“Blurred Lines”: Reexamining the Scope of Copyright Protection in Musical Compositions

On March 21, a split panel for the U.S. Court of Appeals for the Ninth Circuit upheld a jury verdict finding that 2013 chart-topper “Blurred Lines” infringed the copyright in Marvin Gaye’s 1977 classic song “Got to Give It Up.” The panel decided the case, Williams v. Gaye, on relatively narrow procedural grounds, but Judge Jacqueline H. Nguyen warned in her dissent that the decision “establishes a dangerous precedent that strikes a devastating blow to future musicians and composers everywhere.”

The case began more than four and a half years ago, when Marvin Gaye’s heirs sued Pharrell Williams and Robin Thicke over their single “Blurred Lines,” which was the best-selling song worldwide in 2013. In 2015, a jury considered the issue of whether “Blurred Lines” and “Got to Give It Up” were substantially similar, and returned a $5.3 million damages award against Williams and Thicke.

By a 2–1 vote, the Ninth Circuit upheld the jury verdict. The majority opinion, written by Judge Milan D. Smith, Jr., held that the district court did not err in instructing the jury or in admitting both expert testimony and an edited recording of “Got to Give It Up,” even though the infringement claim concerned only Gaye’s copyright to the sheet music deposited with the Copyright Office.

In her dissent, Judge Nguyen wrote that “[t]he majority allows the Gayes to accomplish what no one has before: copyright a musical style.” In particular, Judge Nguyen criticized the majority’s reliance on the so-called “inverse ratio rule,” which sets a lower bar for infringing substantial similarity between two works when the plaintiff can demonstrate that the defendant had significant access to the copyrighted work.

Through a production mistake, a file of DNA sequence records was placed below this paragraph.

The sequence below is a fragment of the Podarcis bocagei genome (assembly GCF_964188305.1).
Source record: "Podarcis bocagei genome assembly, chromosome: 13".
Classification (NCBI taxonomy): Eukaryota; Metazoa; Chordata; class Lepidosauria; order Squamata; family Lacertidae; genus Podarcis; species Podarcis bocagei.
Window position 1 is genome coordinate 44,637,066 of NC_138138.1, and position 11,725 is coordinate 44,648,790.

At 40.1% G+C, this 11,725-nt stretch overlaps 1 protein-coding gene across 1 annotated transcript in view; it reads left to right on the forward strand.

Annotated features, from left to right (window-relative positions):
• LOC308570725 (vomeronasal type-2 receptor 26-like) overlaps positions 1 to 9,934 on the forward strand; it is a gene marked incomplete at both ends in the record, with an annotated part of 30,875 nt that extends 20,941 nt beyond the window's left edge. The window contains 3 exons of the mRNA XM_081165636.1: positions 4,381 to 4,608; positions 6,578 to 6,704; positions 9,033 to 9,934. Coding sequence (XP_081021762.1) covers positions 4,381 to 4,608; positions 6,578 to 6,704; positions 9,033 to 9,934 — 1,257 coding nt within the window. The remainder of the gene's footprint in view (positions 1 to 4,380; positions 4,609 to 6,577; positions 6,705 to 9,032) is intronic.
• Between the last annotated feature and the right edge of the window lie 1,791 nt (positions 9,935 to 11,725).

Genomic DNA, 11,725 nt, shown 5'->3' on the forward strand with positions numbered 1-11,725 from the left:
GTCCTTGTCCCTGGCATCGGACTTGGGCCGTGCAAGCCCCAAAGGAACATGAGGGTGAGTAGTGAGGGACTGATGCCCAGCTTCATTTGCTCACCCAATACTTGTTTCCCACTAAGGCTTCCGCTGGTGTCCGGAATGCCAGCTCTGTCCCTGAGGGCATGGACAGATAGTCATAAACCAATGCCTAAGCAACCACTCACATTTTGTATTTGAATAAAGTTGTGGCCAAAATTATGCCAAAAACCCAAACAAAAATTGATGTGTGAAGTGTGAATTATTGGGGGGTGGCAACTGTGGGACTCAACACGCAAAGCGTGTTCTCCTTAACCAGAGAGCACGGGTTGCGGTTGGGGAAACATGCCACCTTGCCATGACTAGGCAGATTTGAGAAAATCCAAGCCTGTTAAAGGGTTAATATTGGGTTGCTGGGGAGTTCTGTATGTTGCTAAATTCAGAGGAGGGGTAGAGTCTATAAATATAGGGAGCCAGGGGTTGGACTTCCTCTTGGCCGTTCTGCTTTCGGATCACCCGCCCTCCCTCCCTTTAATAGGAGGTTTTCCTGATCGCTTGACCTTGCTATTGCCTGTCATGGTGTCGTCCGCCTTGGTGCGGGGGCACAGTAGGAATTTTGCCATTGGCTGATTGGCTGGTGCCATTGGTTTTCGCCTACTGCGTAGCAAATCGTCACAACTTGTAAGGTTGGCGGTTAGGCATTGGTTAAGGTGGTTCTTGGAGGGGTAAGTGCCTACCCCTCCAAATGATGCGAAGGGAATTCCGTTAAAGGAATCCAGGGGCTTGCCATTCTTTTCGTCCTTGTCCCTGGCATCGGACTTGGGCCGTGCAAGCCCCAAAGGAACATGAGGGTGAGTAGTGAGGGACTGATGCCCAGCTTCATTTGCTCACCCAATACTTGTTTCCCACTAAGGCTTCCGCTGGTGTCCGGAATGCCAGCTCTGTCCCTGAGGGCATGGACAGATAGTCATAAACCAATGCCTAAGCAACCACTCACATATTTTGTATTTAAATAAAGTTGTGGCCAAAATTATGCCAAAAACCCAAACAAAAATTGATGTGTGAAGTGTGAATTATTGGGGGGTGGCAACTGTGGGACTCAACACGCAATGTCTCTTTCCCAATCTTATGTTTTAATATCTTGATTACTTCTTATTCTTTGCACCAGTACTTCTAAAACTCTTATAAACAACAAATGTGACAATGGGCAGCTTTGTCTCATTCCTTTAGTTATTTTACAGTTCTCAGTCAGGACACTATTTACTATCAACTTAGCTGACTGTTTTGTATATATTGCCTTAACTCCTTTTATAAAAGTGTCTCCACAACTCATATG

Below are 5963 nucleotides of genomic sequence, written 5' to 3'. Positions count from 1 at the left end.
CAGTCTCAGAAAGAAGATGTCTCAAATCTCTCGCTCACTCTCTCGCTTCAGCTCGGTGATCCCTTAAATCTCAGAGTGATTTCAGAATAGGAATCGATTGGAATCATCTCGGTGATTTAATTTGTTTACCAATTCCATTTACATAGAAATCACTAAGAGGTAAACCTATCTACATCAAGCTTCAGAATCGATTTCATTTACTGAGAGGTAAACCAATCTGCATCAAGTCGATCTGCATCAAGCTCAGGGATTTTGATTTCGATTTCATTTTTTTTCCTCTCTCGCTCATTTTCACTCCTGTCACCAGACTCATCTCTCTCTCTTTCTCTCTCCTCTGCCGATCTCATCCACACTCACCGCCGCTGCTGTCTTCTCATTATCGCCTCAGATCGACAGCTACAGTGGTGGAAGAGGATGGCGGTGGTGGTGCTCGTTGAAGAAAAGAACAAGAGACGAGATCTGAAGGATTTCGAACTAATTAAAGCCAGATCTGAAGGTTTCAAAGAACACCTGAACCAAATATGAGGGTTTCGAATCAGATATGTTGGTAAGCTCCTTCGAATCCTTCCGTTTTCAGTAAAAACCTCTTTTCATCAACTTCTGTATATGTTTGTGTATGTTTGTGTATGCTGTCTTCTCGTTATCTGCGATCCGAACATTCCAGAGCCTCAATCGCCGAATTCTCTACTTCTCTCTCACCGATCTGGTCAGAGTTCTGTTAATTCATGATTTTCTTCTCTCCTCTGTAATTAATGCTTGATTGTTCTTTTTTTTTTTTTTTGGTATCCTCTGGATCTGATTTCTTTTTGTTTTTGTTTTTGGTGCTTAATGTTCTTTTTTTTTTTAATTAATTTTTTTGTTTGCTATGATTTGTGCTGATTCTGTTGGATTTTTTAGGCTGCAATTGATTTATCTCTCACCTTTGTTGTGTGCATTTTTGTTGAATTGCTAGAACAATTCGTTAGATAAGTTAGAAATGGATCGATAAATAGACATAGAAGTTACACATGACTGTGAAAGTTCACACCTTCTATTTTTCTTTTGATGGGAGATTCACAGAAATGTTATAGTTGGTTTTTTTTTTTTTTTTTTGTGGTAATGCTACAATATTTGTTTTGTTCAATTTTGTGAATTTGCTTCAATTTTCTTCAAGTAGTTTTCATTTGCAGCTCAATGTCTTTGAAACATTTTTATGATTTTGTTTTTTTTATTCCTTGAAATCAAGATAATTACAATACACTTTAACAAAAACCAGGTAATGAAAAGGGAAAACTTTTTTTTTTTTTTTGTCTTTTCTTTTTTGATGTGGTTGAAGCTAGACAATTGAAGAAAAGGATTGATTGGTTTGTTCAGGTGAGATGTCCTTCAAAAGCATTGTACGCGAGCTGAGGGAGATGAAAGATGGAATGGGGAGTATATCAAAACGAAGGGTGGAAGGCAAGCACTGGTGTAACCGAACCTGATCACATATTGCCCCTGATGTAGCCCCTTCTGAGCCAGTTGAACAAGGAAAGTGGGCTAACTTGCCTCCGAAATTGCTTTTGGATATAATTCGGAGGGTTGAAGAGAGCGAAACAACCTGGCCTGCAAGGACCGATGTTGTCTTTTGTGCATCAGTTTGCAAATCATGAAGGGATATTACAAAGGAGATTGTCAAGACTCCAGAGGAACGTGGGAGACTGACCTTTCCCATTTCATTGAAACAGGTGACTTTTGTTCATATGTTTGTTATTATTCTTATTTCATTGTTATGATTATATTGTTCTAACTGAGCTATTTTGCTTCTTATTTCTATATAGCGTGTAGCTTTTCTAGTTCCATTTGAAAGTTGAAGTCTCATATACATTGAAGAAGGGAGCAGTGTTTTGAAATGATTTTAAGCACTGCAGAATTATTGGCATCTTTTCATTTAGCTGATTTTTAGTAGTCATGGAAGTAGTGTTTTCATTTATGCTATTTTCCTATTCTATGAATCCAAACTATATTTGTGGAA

Despite the lengthy dissent, Williams v. Gaye was decided on fairly narrow grounds, leaving open several important questions about the scope of copyright protection in musical compositions. The Ninth Circuit might decide to rehear the case en banc, but given the rarity of such decisions, those questions may continue remain unanswered for the near future.


Ben Sisario, Copyright Verdict Over Song Is Upheld, N.Y. Times, Mar. 22, 2018, at B3

Bill Donahue, ‘Blurred Lines’ Ruling Leaves Big Questions Unanswered, Law360 (Mar. 21, 2018, 8:50 PM), https://www.law360.com/articles/1024899

Bill Donahue, 9th Circ. Says ‘Blurred Lines’ Infringed Copyright, Law360 (Mar. 21, 2018, 11:10 AM), https://www.law360.com/appellate/articles/1024524

Colin Stutz, The ‘Blurred Lines’ Appeal Failed––Now What?, Billboard (Mar. 22, 2018), https://perma.cc/C5Z8-AMAN

Martin Macias Jr., Ninth Circuit Sides with Gaye Family in ‘Blurred Lines’ Fight, Courthouse News Service (Mar. 21, 2018), https://perma.cc/6FPY-8MZX

Williams v. Gaye, 2018 WL 1403577 (9th Cir. Mar. 21, 2018)